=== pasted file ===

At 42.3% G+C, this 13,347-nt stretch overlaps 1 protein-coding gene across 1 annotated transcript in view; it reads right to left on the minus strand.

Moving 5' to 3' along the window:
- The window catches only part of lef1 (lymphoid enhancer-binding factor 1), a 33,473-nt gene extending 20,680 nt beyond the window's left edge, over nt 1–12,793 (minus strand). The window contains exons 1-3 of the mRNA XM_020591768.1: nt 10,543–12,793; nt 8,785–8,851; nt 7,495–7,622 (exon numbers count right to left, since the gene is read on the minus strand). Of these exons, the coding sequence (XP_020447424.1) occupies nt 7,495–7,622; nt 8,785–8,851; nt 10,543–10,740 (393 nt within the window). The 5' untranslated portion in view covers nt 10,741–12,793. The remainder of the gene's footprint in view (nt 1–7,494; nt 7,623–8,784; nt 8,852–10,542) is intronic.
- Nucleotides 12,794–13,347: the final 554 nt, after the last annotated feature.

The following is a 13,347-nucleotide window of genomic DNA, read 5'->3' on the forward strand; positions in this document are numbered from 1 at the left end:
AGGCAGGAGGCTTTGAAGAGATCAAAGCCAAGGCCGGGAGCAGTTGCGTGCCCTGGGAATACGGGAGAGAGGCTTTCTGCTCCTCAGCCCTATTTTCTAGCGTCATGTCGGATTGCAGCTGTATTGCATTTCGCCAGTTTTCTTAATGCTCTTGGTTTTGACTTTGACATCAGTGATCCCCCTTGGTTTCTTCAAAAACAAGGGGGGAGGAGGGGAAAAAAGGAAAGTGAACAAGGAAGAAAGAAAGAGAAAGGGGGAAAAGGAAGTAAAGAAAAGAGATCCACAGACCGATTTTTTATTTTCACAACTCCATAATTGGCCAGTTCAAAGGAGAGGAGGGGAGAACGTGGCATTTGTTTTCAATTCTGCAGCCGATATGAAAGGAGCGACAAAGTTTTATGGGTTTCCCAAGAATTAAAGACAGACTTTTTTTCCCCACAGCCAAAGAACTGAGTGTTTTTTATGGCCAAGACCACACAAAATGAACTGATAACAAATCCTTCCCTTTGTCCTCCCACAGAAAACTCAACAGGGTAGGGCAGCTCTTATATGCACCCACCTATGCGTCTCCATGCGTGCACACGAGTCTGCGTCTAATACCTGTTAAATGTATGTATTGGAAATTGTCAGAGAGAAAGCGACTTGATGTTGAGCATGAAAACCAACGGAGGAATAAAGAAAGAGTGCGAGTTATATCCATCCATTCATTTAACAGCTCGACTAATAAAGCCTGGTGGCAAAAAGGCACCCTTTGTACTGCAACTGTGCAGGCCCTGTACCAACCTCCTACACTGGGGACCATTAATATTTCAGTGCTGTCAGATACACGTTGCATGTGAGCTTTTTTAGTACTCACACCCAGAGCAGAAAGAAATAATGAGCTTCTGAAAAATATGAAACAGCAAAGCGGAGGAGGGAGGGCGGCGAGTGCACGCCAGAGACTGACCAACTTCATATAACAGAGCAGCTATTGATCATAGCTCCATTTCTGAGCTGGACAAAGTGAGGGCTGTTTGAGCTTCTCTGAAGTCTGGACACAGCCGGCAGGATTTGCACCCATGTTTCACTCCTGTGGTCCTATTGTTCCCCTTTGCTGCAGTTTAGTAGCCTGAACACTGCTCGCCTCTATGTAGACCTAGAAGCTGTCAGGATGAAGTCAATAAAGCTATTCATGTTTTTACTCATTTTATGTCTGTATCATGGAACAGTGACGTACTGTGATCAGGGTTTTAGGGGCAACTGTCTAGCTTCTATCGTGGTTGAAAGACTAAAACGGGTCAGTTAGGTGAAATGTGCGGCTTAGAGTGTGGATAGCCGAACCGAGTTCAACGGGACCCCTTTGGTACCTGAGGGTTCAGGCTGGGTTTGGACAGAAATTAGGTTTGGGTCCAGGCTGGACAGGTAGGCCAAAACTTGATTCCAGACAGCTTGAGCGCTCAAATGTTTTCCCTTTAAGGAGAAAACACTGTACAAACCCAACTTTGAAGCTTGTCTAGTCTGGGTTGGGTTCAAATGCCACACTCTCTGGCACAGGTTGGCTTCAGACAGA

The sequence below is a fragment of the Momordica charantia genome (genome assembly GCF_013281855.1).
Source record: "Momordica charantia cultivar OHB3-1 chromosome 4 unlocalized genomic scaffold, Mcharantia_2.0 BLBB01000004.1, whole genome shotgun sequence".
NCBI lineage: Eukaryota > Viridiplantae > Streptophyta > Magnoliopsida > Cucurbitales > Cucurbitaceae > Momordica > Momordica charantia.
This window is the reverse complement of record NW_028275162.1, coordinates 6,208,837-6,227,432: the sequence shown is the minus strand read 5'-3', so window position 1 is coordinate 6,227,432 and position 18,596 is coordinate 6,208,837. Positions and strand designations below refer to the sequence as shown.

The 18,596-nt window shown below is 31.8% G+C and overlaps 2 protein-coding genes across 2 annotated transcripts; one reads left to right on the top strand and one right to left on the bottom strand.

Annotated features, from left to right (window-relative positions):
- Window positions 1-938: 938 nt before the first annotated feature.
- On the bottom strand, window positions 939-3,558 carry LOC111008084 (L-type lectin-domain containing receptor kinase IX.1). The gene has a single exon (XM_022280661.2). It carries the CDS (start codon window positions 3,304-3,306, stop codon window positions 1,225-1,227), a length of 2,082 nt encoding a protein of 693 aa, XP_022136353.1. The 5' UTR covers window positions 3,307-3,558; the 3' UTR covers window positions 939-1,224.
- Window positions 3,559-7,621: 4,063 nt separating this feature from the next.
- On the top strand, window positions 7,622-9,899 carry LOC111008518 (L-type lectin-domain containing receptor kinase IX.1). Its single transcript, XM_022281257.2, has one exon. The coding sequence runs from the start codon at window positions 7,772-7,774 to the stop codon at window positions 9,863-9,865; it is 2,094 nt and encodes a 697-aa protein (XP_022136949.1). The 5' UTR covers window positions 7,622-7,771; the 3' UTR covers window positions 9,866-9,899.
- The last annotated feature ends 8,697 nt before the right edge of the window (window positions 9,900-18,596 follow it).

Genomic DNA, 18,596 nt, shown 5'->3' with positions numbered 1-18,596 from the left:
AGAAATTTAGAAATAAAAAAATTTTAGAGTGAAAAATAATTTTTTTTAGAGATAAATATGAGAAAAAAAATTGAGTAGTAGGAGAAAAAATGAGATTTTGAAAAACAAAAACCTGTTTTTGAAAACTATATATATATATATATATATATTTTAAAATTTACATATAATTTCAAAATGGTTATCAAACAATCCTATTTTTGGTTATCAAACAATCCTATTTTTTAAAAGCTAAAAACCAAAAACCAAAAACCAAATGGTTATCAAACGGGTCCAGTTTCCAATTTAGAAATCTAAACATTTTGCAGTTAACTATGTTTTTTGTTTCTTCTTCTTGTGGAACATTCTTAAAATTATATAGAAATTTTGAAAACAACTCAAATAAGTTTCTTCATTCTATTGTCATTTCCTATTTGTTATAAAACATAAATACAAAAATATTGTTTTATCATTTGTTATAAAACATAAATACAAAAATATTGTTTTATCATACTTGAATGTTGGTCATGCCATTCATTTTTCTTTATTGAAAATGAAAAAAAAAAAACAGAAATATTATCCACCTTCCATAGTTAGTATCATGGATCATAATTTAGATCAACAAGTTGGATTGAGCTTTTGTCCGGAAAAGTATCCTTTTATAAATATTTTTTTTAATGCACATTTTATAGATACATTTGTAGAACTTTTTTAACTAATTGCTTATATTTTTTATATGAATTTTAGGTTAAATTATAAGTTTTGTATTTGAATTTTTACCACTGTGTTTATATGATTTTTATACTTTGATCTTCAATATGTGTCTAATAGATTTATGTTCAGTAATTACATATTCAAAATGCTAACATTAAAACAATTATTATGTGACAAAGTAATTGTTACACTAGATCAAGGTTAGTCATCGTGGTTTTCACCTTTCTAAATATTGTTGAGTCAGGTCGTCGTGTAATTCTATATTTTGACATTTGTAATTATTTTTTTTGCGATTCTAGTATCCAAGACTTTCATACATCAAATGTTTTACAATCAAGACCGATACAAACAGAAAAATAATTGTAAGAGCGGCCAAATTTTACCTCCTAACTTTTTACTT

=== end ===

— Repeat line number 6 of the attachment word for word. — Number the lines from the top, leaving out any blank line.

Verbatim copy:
AGGCAGGAGGCTTTGAAGAGATCAAAGCCAAGGCCGGGAGCAGTTGCGTGCCCTGGGAATACGGGAGAGAGGCTTTCTGCTCCTCAGCCCTATTTTCTAGCGTCATGTCGGATTGCAGCTGTATTGCATTTCGCCAGTTTTCTTAATGCTCTTGGTTTTGACTTTGACATCAGTGATCCCCCTTGGTTTCTTCAAAAACAAGGGGGGAGGAGGGGAAAAAAGGAAAGTGAACAAGGAAGAAAGAAAGAGAAAGGGGGAAAAGGAAGTAAAGAAAAGAGATCCACAGACCGATTTTTTATTTTCACAACTCCATAATTGGCCAGTTCAAAGGAGAGGAGGGGAGAACGTGGCATTTGTTTTCAATTCTGCAGCCGATATGAAAGGAGCGACAAAGTTTTATGGGTTTCCCAAGAATTAAAGACAGACTTTTTTTCCCCACAGCCAAAGAACTGAGTGTTTTTTATGGCCAAGACCACACAAAATGAACTGATAACAAATCCTTCCCTTTGTCCTCCCACAGAAAACTCAACAGGGTAGGGCAGCTCTTATATGCACCCACCTATGCGTCTCCATGCGTGCACACGAGTCTGCGTCTAATACCTGTTAAATGTATGTATTGGAAATTGTCAGAGAGAAAGCGACTTGATGTTGAGCATGAAAACCAACGGAGGAATAAAGAAAGAGTGCGAGTTATATCCATCCATTCATTTAACAGCTCGACTAATAAAGCCTGGTGGCAAAAAGGCACCCTTTGTACTGCAACTGTGCAGGCCCTGTACCAACCTCCTACACTGGGGACCATTAATATTTCAGTGCTGTCAGATACACGTTGCATGTGAGCTTTTTTAGTACTCACACCCAGAGCAGAAAGAAATAATGAGCTTCTGAAAAATATGAAACAGCAAAGCGGAGGAGGGAGGGCGGCGAGTGCACGCCAGAGACTGACCAACTTCATATAACAGAGCAGCTATTGATCATAGCTCCATTTCTGAGCTGGACAAAGTGAGGGCTGTTTGAGCTTCTCTGAAGTCTGGACACAGCCGGCAGGATTTGCACCCATGTTTCACTCCTGTGGTCCTATTGTTCCCCTTTGCTGCAGTTTAGTAGCCTGAACACTGCTCGCCTCTATGTAGACCTAGAAGCTGTCAGGATGAAGTCAATAAAGCTATTCATGTTTTTACTCATTTTATGTCTGTATCATGGAACAGTGACGTACTGTGATCAGGGTTTTAGGGGCAACTGTCTAGCTTCTATCGTGGTTGAAAGACTAAAACGGGTCAGTTAGGTGAAATGTGCGGCTTAGAGTGTGGATAGCCGAACCGAGTTCAACGGGACCCCTTTGGTACCTGAGGGTTCAGGCTGGGTTTGGACAGAAATTAGGTTTGGGTCCAGGCTGGACAGGTAGGCCAAAACTTGATTCCAGACAGCTTGAGCGCTCAAATGTTTTCCCTTTAAGGAGAAAACACTGTACAAACCCAACTTTGAAGCTTGTCTAGTCTGGGTTGGGTTCAAATGCCACACTCTCTGGCACAGGTTGGCTTCAGACAGA